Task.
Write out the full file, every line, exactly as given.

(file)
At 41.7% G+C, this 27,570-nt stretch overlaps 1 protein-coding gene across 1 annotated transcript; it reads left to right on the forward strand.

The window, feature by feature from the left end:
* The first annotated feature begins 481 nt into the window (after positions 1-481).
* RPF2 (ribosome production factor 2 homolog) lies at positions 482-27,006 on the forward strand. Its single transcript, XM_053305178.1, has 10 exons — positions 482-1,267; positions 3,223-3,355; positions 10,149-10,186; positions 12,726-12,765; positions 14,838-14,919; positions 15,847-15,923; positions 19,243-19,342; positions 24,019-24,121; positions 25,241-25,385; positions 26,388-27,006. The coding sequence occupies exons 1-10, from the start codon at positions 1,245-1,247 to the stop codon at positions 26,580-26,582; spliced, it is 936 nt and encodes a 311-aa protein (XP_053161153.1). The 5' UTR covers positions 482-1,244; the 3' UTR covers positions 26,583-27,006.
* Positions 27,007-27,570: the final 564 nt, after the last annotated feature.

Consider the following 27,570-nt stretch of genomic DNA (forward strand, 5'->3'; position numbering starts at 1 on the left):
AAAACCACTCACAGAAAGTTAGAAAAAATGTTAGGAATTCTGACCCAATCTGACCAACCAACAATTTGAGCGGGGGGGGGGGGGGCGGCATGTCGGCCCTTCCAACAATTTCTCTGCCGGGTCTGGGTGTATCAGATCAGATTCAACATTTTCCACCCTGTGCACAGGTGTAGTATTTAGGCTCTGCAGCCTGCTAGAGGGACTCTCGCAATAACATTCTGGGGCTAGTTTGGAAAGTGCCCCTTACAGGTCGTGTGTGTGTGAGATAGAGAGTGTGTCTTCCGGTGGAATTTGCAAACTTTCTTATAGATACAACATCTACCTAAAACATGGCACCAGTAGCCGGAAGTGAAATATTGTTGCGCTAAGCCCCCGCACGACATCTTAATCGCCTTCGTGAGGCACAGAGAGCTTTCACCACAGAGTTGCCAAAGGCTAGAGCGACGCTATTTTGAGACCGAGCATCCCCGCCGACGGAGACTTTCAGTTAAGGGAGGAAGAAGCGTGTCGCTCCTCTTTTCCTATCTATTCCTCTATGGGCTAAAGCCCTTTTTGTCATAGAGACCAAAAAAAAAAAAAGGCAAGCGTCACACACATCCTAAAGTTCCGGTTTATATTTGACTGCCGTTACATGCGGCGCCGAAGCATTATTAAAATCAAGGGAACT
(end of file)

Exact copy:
At 41.7% G+C, this 27,570-nt stretch overlaps 1 protein-coding gene across 1 annotated transcript; it reads left to right on the forward strand.

The window, feature by feature from the left end:
* The first annotated feature begins 481 nt into the window (after positions 1-481).
* RPF2 (ribosome production factor 2 homolog) lies at positions 482-27,006 on the forward strand. Its single transcript, XM_053305178.1, has 10 exons — positions 482-1,267; positions 3,223-3,355; positions 10,149-10,186; positions 12,726-12,765; positions 14,838-14,919; positions 15,847-15,923; positions 19,243-19,342; positions 24,019-24,121; positions 25,241-25,385; positions 26,388-27,006. The coding sequence occupies exons 1-10, from the start codon at positions 1,245-1,247 to the stop codon at positions 26,580-26,582; spliced, it is 936 nt and encodes a 311-aa protein (XP_053161153.1). The 5' UTR covers positions 482-1,244; the 3' UTR covers positions 26,583-27,006.
* Positions 27,007-27,570: the final 564 nt, after the last annotated feature.

Consider the following 27,570-nt stretch of genomic DNA (forward strand, 5'->3'; position numbering starts at 1 on the left):
AAAACCACTCACAGAAAGTTAGAAAAAATGTTAGGAATTCTGACCCAATCTGACCAACCAACAATTTGAGCGGGGGGGGGGGGGGCGGCATGTCGGCCCTTCCAACAATTTCTCTGCCGGGTCTGGGTGTATCAGATCAGATTCAACATTTTCCACCCTGTGCACAGGTGTAGTATTTAGGCTCTGCAGCCTGCTAGAGGGACTCTCGCAATAACATTCTGGGGCTAGTTTGGAAAGTGCCCCTTACAGGTCGTGTGTGTGTGAGATAGAGAGTGTGTCTTCCGGTGGAATTTGCAAACTTTCTTATAGATACAACATCTACCTAAAACATGGCACCAGTAGCCGGAAGTGAAATATTGTTGCGCTAAGCCCCCGCACGACATCTTAATCGCCTTCGTGAGGCACAGAGAGCTTTCACCACAGAGTTGCCAAAGGCTAGAGCGACGCTATTTTGAGACCGAGCATCCCCGCCGACGGAGACTTTCAGTTAAGGGAGGAAGAAGCGTGTCGCTCCTCTTTTCCTATCTATTCCTCTATGGGCTAAAGCCCTTTTTGTCATAGAGACCAAAAAAAAAAAAAGGCAAGCGTCACACACATCCTAAAGTTCCGGTTTATATTTGACTGCCGTTACATGCGGCGCCGAAGCATTATTAAAATCAAGGGAACT